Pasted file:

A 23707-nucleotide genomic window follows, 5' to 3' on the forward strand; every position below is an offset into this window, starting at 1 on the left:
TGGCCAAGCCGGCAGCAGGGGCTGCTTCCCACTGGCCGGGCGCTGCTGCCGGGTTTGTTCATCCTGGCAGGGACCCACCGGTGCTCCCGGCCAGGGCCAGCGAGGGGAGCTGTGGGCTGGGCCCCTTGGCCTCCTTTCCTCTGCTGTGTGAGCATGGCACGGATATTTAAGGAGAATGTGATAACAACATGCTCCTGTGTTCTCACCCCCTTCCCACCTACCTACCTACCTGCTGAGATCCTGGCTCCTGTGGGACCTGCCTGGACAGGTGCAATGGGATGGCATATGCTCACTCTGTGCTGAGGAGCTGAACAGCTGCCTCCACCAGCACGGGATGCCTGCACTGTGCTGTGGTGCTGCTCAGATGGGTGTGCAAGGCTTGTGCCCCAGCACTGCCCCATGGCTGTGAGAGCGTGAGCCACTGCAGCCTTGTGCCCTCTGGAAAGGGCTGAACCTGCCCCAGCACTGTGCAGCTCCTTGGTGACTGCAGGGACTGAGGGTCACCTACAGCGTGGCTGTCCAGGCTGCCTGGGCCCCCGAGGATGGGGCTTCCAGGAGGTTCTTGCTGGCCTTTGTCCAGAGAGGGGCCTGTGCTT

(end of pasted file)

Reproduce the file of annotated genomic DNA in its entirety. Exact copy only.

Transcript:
A 23707-nucleotide genomic window follows, 5' to 3' on the forward strand; every position below is an offset into this window, starting at 1 on the left:
TGGCCAAGCCGGCAGCAGGGGCTGCTTCCCACTGGCCGGGCGCTGCTGCCGGGTTTGTTCATCCTGGCAGGGACCCACCGGTGCTCCCGGCCAGGGCCAGCGAGGGGAGCTGTGGGCTGGGCCCCTTGGCCTCCTTTCCTCTGCTGTGTGAGCATGGCACGGATATTTAAGGAGAATGTGATAACAACATGCTCCTGTGTTCTCACCCCCTTCCCACCTACCTACCTACCTGCTGAGATCCTGGCTCCTGTGGGACCTGCCTGGACAGGTGCAATGGGATGGCATATGCTCACTCTGTGCTGAGGAGCTGAACAGCTGCCTCCACCAGCACGGGATGCCTGCACTGTGCTGTGGTGCTGCTCAGATGGGTGTGCAAGGCTTGTGCCCCAGCACTGCCCCATGGCTGTGAGAGCGTGAGCCACTGCAGCCTTGTGCCCTCTGGAAAGGGCTGAACCTGCCCCAGCACTGTGCAGCTCCTTGGTGACTGCAGGGACTGAGGGTCACCTACAGCGTGGCTGTCCAGGCTGCCTGGGCCCCCGAGGATGGGGCTTCCAGGAGGTTCTTGCTGGCCTTTGTCCAGAGAGGGGCCTGTGCTT